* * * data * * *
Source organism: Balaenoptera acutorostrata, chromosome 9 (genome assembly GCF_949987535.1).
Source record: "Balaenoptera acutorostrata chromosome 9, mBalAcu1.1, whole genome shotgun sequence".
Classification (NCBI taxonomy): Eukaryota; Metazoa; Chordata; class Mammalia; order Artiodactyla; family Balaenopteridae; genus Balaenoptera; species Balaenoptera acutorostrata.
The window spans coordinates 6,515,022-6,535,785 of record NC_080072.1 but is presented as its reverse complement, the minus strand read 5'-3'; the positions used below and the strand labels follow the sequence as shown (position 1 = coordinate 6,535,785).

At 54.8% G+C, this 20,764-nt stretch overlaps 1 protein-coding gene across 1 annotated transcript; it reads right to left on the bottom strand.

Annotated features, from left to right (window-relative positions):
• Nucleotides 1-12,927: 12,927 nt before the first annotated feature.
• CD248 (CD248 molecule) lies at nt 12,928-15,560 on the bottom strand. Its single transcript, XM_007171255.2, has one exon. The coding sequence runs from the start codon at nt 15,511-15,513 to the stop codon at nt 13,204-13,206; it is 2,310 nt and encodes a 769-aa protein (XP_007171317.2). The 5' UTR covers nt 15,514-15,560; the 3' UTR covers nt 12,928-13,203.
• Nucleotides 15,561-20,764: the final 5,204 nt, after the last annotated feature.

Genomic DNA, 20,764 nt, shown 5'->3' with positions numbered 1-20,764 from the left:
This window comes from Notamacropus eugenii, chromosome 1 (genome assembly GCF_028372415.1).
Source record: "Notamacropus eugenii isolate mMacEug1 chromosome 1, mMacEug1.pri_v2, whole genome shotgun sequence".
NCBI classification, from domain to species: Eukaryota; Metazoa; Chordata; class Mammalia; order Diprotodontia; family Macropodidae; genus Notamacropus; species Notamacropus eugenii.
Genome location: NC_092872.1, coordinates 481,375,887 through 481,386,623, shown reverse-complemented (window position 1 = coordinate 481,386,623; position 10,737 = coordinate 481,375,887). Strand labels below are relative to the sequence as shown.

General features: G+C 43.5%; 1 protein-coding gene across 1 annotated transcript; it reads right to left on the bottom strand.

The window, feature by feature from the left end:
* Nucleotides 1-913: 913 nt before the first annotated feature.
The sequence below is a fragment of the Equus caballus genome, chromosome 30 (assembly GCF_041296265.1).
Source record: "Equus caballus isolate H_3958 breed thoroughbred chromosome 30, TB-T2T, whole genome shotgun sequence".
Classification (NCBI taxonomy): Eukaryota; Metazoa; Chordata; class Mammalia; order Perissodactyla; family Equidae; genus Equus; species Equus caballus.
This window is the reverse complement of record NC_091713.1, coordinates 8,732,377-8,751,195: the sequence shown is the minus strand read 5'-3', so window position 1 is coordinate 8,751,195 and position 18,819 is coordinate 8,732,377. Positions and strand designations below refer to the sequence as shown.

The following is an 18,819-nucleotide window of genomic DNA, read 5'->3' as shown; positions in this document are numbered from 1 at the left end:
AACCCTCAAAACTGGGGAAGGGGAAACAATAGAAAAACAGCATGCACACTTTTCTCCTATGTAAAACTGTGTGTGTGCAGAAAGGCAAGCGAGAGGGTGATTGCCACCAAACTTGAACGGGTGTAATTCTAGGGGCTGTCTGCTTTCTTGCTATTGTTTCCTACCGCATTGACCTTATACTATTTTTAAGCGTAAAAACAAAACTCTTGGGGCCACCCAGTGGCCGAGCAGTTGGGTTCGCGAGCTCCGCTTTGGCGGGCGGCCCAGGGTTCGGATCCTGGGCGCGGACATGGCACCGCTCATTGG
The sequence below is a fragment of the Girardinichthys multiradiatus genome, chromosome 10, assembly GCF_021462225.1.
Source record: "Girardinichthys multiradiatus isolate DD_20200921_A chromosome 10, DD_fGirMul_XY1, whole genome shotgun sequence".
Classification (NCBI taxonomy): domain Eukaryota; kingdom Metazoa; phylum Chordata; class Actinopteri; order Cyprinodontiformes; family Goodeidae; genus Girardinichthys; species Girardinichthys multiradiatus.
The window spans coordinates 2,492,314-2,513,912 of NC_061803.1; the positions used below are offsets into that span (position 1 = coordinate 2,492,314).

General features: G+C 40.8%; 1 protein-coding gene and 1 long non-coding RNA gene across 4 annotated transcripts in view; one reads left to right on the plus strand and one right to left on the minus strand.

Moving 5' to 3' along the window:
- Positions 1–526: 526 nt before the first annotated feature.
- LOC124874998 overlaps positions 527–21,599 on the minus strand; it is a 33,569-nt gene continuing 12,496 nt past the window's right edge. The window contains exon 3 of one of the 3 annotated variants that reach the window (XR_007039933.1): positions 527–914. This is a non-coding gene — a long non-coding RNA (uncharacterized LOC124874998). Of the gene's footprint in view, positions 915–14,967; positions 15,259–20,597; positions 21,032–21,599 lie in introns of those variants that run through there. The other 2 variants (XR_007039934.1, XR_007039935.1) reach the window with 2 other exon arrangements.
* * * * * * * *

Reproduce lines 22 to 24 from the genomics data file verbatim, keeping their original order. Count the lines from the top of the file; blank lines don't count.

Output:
The following is an 18,819-nucleotide window of genomic DNA, read 5'->3' as shown; positions in this document are numbered from 1 at the left end:
AACCCTCAAAACTGGGGAAGGGGAAACAATAGAAAAACAGCATGCACACTTTTCTCCTATGTAAAACTGTGTGTGTGCAGAAAGGCAAGCGAGAGGGTGATTGCCACCAAACTTGAACGGGTGTAATTCTAGGGGCTGTCTGCTTTCTTGCTATTGTTTCCTACCGCATTGACCTTATACTATTTTTAAGCGTAAAAACAAAACTCTTGGGGCCACCCAGTGGCCGAGCAGTTGGGTTCGCGAGCTCCGCTTTGGCGGGCGGCCCAGGGTTCGGATCCTGGGCGCGGACATGGCACCGCTCATTGG
The sequence below is a fragment of the Girardinichthys multiradiatus genome, chromosome 10, assembly GCF_021462225.1.